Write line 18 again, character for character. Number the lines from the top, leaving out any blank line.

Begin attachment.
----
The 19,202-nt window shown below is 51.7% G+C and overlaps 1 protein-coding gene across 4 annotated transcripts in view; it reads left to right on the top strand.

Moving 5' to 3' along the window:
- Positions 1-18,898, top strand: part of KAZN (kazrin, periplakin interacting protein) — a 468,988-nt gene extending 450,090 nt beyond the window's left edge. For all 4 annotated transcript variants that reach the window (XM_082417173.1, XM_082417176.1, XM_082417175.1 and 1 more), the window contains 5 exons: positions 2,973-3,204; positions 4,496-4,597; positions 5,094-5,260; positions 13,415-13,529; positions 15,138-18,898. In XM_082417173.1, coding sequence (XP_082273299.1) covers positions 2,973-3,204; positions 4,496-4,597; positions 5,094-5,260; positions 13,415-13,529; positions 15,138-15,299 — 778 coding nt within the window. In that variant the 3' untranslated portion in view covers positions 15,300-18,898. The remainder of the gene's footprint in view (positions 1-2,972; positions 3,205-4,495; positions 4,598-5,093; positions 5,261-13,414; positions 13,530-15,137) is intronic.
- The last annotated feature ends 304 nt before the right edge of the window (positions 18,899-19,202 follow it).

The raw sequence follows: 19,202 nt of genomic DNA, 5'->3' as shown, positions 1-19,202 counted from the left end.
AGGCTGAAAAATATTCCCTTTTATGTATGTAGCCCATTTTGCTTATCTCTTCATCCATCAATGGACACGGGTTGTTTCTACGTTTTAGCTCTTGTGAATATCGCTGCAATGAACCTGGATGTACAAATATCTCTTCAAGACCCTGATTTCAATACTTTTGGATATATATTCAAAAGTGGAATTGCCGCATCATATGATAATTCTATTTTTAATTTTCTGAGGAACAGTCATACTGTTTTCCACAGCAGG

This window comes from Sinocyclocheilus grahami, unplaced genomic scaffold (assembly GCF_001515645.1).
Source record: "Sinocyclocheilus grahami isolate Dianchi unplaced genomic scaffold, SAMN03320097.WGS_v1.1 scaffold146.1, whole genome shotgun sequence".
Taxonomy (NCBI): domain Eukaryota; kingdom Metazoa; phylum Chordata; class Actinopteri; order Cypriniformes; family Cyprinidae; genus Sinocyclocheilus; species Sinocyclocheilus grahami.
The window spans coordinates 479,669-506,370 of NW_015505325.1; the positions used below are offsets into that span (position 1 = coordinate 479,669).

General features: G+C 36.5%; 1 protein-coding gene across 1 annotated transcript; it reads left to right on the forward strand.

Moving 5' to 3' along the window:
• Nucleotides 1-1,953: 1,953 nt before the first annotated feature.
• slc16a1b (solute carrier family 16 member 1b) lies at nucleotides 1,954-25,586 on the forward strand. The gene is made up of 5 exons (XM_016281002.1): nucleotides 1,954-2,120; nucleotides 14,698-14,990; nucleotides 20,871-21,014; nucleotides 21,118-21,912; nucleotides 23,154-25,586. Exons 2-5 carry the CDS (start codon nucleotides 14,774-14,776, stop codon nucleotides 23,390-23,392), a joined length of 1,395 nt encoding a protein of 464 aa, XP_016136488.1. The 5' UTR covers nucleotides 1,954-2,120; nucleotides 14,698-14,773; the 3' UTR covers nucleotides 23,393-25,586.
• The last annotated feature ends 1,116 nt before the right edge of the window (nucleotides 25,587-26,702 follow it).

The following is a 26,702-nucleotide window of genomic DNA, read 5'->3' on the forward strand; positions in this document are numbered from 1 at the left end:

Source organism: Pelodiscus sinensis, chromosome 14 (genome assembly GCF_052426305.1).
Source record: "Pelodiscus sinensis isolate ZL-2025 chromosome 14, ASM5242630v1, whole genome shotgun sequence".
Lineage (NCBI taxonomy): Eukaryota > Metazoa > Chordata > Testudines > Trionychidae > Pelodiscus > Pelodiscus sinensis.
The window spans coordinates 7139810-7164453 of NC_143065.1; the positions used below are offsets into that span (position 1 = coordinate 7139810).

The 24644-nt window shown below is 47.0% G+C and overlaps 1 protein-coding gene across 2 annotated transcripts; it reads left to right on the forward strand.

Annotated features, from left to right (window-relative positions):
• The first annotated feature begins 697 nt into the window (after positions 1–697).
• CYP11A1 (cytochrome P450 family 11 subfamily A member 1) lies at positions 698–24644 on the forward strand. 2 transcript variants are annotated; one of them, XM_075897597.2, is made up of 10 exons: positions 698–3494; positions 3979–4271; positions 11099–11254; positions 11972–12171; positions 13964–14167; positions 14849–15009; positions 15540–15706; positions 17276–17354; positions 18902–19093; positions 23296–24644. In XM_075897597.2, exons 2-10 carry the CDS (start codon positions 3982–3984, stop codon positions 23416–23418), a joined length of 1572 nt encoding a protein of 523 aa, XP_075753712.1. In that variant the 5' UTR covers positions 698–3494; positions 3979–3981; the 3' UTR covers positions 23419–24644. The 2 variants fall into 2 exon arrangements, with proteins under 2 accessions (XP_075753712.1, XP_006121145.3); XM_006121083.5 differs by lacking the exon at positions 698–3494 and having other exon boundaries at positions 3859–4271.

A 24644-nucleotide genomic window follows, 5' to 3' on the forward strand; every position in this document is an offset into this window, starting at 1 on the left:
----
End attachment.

Source record: "Pelodiscus sinensis isolate ZL-2025 chromosome 14, ASM5242630v1, whole genome shotgun sequence".